Once the repair has been completed, it’s crucial to test for leaks to ensure the issue has been effectively resolved. Gradually turn the water supply back on to the area where the repair was made. Observe the compression fitting closely as the water pressure builds up. Allow the water to run for a few minutes and check for any signs of leakage. Pay attention to any drips or moisture around the fitting. It’s essential to do this cautiously to avoid sudden pressure surges that could exacerbate any potential leaks.

Troubleshooting Persistent Leaks

If, after your repair and testing, the leak persists, consider the following steps:

  1. Recheck the Tightness: Sometimes, a slight additional tightening can resolve the issue. However, be cautious not to overtighten.
  2. Inspect for Misalignment: Ensure that the pipe is correctly aligned with the fitting. Misalignment can cause uneven pressure and result in leaks.
  3. Examine for Pipe Damage: Check the pipe itself for any damage or wear, as this could be the cause of the leak rather than the fitting.
  4. Seek Professional Help: If you’ve retried the repair process and the leak continues, it might be time to call a professional plumber. Persistent leaks may indicate a more complex issue that requires expert intervention.

Conclusion

In this article, we’ve covered the essential steps to fix a leaking compression fitting and regular maintenance of your plumbing system is key to preventing future leaks and ensuring the longevity of your fittings and pipes. Periodically check your plumbing fittings, especially compression fittings, for any signs of wear, corrosion, or leaks. Early detection of potential issues can save time, money, and prevent the hassle of dealing with more severe water damage down the line. A proactive approach to plumbing maintenance is always more beneficial than a reactive one.

How to Fix a Leaking Compression Fitting Infographic
How to Fix a Leaking Compression Fitting Infographic

Plumbing Wizard Tips

“Always turn off the water supply before attempting any repair on a compression fitting to ensure safety and prevent further leakage!”

“Regularly check and replace worn-out olives or ferrules in the fitting, as these are often the culprits behind leaks!”

“If a leak persists after tightening, consider applying PTFE tape or joint compound to the threads for an extra seal!”

Frequently Asked Questions

How do I stop my compression fittings from leaking?

To stop a compression fitting from leaking, ensure it is properly aligned and tightened securely, but not over-tightened. If the fitting continues to leak, check and replace any damaged components, such as the olive or ferrule. The key is to ensure all parts are in good condition and properly assembled.

What is the most common cause of leaking compression fittings?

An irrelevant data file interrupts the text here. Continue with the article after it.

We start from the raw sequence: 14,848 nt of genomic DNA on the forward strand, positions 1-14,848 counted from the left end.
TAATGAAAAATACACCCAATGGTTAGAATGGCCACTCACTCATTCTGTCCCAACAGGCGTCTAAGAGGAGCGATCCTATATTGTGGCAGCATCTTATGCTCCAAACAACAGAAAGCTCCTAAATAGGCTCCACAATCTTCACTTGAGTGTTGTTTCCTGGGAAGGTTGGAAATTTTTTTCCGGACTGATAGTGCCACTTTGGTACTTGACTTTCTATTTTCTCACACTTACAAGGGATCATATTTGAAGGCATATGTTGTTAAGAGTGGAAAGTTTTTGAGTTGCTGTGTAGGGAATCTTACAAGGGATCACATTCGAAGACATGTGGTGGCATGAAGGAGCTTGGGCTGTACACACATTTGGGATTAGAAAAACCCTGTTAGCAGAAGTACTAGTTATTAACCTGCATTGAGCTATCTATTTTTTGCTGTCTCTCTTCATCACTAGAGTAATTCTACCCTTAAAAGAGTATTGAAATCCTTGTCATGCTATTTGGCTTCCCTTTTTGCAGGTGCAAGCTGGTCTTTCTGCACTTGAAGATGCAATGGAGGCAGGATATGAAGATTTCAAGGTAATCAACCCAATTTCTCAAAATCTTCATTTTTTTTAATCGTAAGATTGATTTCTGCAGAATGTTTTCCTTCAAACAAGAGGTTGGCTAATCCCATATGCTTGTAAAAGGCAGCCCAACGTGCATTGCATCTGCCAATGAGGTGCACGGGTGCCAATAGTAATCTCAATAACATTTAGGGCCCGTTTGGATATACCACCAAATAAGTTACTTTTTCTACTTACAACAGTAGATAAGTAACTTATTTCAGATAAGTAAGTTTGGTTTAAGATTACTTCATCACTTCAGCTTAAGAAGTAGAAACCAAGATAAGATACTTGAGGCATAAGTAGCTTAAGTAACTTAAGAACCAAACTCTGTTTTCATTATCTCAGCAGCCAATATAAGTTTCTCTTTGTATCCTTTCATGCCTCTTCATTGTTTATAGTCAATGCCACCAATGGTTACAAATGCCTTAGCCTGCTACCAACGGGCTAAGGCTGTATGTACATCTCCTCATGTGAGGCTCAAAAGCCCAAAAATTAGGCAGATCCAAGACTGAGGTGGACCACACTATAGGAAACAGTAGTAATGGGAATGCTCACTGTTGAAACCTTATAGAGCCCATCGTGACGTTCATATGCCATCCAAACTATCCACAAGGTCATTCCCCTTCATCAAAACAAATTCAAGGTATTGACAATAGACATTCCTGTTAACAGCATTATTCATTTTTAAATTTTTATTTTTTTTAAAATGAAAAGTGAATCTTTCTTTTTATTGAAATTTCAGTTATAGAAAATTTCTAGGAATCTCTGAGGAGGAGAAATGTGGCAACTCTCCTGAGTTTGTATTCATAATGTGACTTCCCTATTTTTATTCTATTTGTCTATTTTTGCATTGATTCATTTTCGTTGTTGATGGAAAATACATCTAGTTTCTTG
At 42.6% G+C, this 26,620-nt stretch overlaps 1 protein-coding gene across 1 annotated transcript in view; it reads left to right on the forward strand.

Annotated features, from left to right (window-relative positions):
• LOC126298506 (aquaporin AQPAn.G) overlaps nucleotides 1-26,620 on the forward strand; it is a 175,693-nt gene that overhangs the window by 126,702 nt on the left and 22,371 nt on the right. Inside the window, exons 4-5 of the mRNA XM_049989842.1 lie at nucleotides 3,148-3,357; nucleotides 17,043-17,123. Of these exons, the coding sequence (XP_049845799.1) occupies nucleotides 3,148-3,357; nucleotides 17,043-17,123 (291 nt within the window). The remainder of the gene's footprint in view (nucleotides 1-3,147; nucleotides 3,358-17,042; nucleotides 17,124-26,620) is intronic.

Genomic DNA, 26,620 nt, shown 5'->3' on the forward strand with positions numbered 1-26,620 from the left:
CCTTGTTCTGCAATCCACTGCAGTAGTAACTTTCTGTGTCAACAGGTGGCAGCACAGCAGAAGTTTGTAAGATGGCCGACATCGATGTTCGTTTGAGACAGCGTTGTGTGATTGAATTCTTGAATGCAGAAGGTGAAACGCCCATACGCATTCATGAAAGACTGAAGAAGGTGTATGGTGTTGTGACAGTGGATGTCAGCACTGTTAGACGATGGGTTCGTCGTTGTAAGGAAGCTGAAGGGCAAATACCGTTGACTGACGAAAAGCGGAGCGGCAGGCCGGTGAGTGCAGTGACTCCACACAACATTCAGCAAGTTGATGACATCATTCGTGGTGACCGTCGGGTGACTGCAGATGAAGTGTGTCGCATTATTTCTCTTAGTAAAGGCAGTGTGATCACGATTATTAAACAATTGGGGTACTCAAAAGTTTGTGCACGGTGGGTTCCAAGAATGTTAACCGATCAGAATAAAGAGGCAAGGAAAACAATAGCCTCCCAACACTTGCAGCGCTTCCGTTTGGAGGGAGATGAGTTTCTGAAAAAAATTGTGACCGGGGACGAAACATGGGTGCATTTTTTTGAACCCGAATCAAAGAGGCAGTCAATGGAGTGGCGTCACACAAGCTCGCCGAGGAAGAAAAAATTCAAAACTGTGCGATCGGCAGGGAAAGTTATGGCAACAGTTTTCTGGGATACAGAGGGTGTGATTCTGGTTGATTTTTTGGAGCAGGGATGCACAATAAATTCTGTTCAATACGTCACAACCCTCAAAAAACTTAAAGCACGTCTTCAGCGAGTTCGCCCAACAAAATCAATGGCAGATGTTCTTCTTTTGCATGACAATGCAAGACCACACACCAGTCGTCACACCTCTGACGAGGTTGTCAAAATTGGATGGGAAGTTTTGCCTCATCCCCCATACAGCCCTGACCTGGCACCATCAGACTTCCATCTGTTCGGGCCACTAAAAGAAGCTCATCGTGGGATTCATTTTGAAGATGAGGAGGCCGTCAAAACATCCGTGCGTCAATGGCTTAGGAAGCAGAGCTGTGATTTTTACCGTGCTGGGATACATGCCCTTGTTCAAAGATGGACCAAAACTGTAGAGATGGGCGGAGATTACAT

The most common cause of leaking compression fittings is improper installation, which can include misalignment, incorrect tightening, or the use of worn-out components. Over time, wear and tear or corrosion can also lead to leaks.

Should I put PTFE tape on compression fittings?

No, PTFE tape is not normally used on new compression fittings but if you find that the joint is still weeping after tightening, a couple of wraps of tape won’t hurt.

Do compression fittings need sealant?

Compression fittings do not typically require sealant but if the joint is still weeping after it has been tightened, a little compound will probably finish the seal.

Can you over tighten a compression fitting?

Yes, you can over tighten a compression fitting, which may damage the fitting or the pipe. Over-tightening can lead to deformation of the olive or ferrule, causing it to lose its ability to effectively seal, and potentially leading to leaks. It’s important to tighten the fitting just enough to create a seal without applying excessive force.


Author

Lee Pearce is not just a master plumber; he’s a veritable Plumbing Wizard. With over 30 years of experience in the trenches of pipes and drains, Lee has become the go-to sage for DIY plumbing, saving homeowners thousands in potential call-out charges. As the founder of Plumbing Wizard, he’s dedicated to demystifying the complexities of home plumbing, offering easy-to-follow advice that stands the test of time and pressure. His online blog is a treasure trove of tips, tricks, and tutorials that empower everyday individuals to take charge of their home’s plumbing health. Lee’s practical wisdom is not just about fixing leaks; it’s about imparting confidence and self-reliance. When he’s not writing or elbow-deep in a plumbing project, Lee is passionate about educating the next generation of DIYers, ensuring that practical skills are passed down and preserved.